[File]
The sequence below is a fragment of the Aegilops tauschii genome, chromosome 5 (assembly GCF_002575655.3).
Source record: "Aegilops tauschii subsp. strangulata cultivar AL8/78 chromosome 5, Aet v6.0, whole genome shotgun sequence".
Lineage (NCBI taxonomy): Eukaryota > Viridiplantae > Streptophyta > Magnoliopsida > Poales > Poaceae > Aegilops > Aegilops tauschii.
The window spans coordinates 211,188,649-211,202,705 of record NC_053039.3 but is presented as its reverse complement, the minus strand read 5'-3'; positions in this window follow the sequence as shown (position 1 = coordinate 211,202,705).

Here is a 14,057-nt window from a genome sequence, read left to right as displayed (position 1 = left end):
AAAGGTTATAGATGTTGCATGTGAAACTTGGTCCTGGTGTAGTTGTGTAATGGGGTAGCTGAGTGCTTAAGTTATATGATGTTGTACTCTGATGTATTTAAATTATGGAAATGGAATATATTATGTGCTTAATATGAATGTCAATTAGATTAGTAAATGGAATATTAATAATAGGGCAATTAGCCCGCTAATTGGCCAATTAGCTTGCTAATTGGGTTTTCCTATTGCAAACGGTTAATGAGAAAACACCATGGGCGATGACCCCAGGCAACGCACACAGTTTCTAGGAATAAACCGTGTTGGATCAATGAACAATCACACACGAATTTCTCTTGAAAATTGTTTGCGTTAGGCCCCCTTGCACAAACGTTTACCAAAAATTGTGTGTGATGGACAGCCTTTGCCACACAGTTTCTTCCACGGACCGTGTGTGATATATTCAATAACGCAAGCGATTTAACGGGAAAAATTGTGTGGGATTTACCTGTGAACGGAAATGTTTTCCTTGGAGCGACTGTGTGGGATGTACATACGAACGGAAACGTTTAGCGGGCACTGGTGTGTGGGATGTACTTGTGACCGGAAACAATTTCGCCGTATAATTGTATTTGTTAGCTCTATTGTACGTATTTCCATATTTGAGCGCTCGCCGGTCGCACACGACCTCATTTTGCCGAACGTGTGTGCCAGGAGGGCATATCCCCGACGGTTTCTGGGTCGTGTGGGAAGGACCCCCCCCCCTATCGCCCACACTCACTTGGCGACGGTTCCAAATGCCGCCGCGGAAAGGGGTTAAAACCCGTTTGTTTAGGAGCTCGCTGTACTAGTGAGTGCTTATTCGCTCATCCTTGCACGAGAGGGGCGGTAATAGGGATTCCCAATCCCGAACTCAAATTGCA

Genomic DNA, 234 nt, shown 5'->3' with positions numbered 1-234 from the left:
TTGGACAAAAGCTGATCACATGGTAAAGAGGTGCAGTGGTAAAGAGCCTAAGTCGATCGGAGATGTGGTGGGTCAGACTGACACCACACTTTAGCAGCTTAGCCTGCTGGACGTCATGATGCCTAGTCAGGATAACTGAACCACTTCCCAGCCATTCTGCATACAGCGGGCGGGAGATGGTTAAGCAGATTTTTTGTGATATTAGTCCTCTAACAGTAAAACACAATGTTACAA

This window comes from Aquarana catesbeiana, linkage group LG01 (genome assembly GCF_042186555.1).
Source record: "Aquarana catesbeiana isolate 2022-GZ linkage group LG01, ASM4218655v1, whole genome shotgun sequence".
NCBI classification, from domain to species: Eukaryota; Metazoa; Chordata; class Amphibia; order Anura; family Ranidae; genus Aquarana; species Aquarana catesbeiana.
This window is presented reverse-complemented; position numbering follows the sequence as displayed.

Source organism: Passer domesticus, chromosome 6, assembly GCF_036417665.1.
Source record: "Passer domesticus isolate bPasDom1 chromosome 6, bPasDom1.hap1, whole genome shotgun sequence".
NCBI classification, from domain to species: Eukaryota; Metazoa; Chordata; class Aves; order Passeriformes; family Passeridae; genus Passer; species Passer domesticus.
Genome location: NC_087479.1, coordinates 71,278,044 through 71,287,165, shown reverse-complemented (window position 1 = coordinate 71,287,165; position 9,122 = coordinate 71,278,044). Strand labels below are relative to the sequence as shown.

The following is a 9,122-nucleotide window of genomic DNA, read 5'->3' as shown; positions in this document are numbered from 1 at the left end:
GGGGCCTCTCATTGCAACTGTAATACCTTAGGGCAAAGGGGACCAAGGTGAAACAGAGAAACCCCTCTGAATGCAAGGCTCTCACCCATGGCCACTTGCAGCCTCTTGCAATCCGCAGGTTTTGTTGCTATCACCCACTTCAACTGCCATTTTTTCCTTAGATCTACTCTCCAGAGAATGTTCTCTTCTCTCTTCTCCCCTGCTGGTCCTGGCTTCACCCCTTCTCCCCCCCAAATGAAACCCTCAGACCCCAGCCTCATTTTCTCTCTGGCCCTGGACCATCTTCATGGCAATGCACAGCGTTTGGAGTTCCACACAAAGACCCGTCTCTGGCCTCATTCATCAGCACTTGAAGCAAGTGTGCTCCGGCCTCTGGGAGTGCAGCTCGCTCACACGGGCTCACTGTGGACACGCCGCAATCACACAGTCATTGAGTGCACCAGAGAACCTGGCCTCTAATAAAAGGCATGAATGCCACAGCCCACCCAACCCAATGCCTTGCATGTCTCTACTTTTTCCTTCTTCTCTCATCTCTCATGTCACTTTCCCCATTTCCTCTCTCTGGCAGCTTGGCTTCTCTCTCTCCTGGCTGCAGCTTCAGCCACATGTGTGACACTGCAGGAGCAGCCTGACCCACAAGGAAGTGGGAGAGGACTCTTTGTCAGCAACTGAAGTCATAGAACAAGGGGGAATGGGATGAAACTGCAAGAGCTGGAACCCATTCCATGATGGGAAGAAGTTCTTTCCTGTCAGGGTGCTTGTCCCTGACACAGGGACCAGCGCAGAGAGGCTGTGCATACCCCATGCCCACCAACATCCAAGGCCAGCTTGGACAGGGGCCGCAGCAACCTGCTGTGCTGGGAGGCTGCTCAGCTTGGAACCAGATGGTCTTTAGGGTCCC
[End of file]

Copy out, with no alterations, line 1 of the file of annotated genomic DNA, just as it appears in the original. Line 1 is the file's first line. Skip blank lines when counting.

The sequence below is a fragment of the Aegilops tauschii genome, chromosome 5 (assembly GCF_002575655.3).